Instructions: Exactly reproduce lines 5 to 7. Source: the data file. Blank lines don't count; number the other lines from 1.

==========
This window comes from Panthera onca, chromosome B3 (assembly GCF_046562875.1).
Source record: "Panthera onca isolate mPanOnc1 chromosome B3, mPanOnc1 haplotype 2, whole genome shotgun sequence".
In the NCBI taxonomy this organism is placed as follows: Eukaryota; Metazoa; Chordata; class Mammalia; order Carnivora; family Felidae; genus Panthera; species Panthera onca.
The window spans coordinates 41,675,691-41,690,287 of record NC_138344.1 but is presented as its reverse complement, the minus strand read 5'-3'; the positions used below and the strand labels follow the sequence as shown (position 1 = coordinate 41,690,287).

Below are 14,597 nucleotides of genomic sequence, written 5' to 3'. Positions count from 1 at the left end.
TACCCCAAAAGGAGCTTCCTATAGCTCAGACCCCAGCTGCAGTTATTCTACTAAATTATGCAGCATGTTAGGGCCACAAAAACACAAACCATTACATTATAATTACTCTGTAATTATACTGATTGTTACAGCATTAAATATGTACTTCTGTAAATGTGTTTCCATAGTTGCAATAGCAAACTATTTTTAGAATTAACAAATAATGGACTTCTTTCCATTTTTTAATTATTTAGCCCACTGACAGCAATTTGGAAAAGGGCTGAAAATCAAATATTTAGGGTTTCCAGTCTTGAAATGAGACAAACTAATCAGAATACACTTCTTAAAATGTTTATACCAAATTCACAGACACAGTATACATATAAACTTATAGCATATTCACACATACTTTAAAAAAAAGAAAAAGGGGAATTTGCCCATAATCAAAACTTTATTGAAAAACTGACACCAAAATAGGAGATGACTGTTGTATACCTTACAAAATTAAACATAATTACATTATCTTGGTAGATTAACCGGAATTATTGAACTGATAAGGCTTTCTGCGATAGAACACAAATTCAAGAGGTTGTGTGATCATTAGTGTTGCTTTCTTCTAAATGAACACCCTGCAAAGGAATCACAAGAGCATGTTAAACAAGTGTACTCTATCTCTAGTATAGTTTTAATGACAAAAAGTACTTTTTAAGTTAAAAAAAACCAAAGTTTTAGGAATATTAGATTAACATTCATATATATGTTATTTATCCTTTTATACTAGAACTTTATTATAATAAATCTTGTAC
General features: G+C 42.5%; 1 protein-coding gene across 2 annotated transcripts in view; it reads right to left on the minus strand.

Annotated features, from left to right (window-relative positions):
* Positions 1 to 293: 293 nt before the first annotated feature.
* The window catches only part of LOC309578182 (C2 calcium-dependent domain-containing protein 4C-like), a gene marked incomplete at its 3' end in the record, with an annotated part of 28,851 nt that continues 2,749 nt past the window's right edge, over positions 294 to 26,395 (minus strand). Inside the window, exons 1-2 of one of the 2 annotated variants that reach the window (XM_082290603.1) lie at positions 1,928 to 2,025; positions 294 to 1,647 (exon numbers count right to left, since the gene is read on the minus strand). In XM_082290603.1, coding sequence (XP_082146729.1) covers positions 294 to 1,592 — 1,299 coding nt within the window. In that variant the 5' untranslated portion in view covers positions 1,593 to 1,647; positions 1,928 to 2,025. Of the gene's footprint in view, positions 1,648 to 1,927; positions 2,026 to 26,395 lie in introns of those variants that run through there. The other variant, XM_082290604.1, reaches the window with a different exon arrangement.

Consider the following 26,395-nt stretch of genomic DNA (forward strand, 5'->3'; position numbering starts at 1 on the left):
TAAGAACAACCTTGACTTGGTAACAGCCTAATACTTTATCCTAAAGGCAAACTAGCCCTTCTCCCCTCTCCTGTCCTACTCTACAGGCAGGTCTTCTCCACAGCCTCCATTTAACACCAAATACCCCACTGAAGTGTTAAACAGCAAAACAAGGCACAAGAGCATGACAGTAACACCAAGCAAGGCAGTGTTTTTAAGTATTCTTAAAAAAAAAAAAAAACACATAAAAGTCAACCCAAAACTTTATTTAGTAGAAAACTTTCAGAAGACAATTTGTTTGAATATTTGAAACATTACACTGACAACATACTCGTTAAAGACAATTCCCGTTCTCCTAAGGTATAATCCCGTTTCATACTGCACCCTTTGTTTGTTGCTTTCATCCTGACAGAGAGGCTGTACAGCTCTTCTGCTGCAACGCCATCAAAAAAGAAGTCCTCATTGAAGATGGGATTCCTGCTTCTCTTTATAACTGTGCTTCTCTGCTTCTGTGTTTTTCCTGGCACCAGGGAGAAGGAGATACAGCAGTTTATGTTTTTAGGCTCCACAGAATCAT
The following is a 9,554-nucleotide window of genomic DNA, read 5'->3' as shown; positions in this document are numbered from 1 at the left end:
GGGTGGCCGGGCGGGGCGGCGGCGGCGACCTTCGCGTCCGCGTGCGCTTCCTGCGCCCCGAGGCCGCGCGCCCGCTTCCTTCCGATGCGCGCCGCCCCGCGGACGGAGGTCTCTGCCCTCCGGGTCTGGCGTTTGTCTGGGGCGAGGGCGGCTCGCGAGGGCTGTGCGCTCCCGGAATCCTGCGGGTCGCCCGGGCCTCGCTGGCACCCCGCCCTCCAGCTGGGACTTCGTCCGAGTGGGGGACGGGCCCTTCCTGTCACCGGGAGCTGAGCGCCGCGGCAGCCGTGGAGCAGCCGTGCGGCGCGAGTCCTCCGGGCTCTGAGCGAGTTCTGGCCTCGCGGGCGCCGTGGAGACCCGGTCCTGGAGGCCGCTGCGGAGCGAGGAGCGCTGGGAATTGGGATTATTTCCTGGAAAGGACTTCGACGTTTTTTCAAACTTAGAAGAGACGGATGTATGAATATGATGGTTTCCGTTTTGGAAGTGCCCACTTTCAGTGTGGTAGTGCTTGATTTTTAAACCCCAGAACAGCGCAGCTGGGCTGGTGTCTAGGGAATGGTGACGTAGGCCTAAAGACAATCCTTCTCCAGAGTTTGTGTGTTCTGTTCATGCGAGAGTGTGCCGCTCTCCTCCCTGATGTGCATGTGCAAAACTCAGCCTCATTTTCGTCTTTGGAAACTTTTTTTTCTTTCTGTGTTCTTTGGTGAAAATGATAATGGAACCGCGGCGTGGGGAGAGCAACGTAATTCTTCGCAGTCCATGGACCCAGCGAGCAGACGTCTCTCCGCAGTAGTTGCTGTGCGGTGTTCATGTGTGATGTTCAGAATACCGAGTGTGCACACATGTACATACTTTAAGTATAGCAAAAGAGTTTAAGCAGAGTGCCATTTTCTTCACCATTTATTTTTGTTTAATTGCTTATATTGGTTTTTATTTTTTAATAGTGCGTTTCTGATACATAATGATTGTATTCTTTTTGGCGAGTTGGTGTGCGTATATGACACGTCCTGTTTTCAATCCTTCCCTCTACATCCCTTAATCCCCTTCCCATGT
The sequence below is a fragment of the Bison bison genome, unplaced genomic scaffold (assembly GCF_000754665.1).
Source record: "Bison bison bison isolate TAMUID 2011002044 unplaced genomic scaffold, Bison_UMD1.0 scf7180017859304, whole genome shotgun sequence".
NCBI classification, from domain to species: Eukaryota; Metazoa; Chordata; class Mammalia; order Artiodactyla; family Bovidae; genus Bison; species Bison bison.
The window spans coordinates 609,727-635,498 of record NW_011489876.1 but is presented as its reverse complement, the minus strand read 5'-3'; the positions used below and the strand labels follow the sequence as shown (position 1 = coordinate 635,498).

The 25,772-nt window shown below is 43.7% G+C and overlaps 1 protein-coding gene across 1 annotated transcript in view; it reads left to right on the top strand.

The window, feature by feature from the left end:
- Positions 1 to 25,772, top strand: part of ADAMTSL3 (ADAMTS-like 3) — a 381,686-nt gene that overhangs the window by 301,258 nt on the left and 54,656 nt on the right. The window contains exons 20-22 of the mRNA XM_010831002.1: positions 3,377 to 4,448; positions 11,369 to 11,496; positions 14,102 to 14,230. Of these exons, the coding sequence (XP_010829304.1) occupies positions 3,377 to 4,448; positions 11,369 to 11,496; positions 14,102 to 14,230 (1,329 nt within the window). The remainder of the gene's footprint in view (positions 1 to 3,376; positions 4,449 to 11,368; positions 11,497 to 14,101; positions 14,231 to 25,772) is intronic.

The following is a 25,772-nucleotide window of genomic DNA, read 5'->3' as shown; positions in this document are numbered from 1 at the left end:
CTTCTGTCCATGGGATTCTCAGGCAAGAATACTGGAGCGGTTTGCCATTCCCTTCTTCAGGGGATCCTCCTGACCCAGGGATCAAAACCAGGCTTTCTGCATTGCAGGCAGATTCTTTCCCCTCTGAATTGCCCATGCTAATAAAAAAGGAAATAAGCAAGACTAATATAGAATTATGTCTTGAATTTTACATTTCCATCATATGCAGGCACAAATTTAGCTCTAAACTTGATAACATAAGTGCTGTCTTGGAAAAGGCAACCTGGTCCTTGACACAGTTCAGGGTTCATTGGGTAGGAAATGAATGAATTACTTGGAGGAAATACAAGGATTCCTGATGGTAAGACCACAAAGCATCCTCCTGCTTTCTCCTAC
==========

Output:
Below are 14,597 nucleotides of genomic sequence, written 5' to 3'. Positions count from 1 at the left end.
TACCCCAAAAGGAGCTTCCTATAGCTCAGACCCCAGCTGCAGTTATTCTACTAAATTATGCAGCATGTTAGGGCCACAAAAACACAAACCATTACATTATAATTACTCTGTAATTATACTGATTGTTACAGCATTAAATATGTACTTCTGTAAATGTGTTTCCATAGTTGCAATAGCAAACTATTTTTAGAATTAACAAATAATGGACTTCTTTCCATTTTTTAATTATTTAGCCCACTGACAGCAATTTGGAAAAGGGCTGAAAATCAAATATTTAGGGTTTCCAGTCTTGAAATGAGACAAACTAATCAGAATACACTTCTTAAAATGTTTATACCAAATTCACAGACACAGTATACATATAAACTTATAGCATATTCACACATACTTTAAAAAAAAGAAAAAGGGGAATTTGCCCATAATCAAAACTTTATTGAAAAACTGACACCAAAATAGGAGATGACTGTTGTATACCTTACAAAATTAAACATAATTACATTATCTTGGTAGATTAACCGGAATTATTGAACTGATAAGGCTTTCTGCGATAGAACACAAATTCAAGAGGTTGTGTGATCATTAGTGTTGCTTTCTTCTAAATGAACACCCTGCAAAGGAATCACAAGAGCATGTTAAACAAGTGTACTCTATCTCTAGTATAGTTTTAATGACAAAAAGTACTTTTTAAGTTAAAAAAAACCAAAGTTTTAGGAATATTAGATTAACATTCATATATATGTTATTTATCCTTTTATACTAGAACTTTATTATAATAAATCTTGTAC
General features: G+C 42.5%; 1 protein-coding gene across 2 annotated transcripts in view; it reads right to left on the minus strand.